There seems to be some buzz about this month’s NFP Job Data building — although new unemployment claims came in the same as last month (315k), and the ADP report was essentially unchanged.
I’m watching 3 data points for insight into the monthly numbers: Retail sales, GDP, and (of course) Housing.
For most of this post recession recovery, Housing was a large net job creator. From Mortgage brokers to Contractors, Home Depot and Lowes to Real Estate Agents, Housing was a huge source of new job creation. Real residential investment fell in Q2 at an annualized rate of -9.8%. We’ve seen Housing turn into a net Jobs negative.
Retail is a mixed picture at best: We’ve seen some good numbers from some stores thanks to a late August shopping surge — Wal-Mart was strong, Target was fair, CostCo poor. These cracks imply the consumer is growing tired; Not yet Shopped Out — but getting there. CNN Money noted that generally, Retailers back-to-school sales were mediocre. August retail followed a poor June but a strong July. The WSJ took the analysis a step further with a page 2 story Mixed Retail Results Breed Unease:
• Tax holidays and summer clearances helped to drive retail traffic.
• Consumers made purchases closer to the start of school year.
• Parents were more cautious about spending, focusing on shopping-list essentials and bypassing discretionary items.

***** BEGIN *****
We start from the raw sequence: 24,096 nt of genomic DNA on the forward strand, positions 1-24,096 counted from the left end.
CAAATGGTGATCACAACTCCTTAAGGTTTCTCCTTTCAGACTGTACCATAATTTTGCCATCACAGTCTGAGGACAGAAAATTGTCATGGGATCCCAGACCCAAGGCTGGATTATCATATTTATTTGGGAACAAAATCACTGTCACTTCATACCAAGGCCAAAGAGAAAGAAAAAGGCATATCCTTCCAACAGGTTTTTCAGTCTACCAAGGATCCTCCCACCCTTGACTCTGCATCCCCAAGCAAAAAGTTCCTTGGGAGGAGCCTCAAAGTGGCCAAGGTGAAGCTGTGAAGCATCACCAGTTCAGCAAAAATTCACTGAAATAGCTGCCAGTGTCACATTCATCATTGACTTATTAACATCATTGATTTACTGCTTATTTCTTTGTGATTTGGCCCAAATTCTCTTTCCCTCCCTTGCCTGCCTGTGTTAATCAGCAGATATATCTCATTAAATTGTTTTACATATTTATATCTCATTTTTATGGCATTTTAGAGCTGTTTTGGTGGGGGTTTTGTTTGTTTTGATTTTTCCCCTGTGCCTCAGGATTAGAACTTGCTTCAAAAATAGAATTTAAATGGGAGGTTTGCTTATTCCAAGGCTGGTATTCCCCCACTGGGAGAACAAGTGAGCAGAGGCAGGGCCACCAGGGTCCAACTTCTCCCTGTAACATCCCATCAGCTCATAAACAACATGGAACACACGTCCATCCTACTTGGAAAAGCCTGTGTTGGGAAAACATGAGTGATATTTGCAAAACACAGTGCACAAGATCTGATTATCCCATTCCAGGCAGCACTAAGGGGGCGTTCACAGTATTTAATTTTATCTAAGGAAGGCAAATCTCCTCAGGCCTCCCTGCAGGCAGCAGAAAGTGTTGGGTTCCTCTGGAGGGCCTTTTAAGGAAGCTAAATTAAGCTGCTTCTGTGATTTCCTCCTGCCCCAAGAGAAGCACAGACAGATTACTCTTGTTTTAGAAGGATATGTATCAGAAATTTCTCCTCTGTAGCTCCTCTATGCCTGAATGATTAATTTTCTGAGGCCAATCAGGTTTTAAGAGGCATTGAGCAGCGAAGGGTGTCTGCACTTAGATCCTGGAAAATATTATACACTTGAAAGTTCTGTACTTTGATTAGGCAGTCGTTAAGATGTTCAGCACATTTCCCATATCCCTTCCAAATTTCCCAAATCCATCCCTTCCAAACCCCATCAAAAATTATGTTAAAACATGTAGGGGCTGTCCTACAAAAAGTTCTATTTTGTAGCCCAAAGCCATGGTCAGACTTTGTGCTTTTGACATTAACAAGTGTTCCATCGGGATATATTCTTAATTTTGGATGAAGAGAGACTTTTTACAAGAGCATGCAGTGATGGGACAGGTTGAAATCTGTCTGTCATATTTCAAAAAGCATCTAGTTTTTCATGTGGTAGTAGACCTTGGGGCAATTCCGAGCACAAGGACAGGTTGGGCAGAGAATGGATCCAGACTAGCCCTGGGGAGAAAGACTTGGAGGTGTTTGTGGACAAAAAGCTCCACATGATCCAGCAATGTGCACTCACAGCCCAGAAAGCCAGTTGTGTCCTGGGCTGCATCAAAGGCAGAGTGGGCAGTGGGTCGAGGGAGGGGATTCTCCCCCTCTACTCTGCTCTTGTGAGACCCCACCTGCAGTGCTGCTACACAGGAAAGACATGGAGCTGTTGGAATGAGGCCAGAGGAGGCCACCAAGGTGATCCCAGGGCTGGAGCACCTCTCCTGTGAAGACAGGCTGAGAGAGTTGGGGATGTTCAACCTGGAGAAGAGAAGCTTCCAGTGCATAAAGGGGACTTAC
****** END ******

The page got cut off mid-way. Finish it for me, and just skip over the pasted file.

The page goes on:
Bottom line is that retail is not likely to be a big net add.
The last part of our unholy trinity is the GDP revisions up to 2.9% from 2.5%. As is so often the case, you need to delve beneath the headline figure. The revised Q2 figures are not nearly as robust as the headline data implies. Nouriel Roubini notes that "almost all of the upward revision to the figures comes from a much larger increase in inventories of unsold goods, an ominous signal for future growth as firms saddled with unsold goods will soon start cutting production (as it is happening, for example in the auto sector). Indeed, if you exclude inventories and look at final sales, the figures are much worse: in Q2 final sales of domestic product grew only 2.3%."
The other element to be wary of is the import/export data. If the ratio improves due to the U.S. exporting more goods, that is a net positive. More manufacturing/service providing means the economy is in fact expanding. However, this month’s revision had the ratio change due to a decrease in net imports. That reflects a slowing in import consumption by U.S. consumers.
Indeed, the unexplained drop in CPI due to apparel prices the past few months reflects a similar situation. Clothing prices didn’t suddenly drop due to a reversal in inflation — they were discounted to stimulate sagging sales.
A sharp increase in inventories is also worrisome. Any increase in the supply of unsold goods at this late stage of the business cycle should be looked at as a leading indicator of future production slow downs. As demand slows, and inventories rise, it bodes poorly for the business side of the economy.
Bottom line: Consensus is 130k — I’ll stick with the "Under."
Mixed Retail Results Breed Unease
Teen Chains’ Sales Increase But Gap, Penney Struggle;
U.S. Spending Data Rise
JAMES COVERT and CHRISTOPHER CONKEY
September 1, 2006; Page A2
Revised Q2 GDP Figures: Much Worse Than the Headline…
RGE | Aug 30, 2006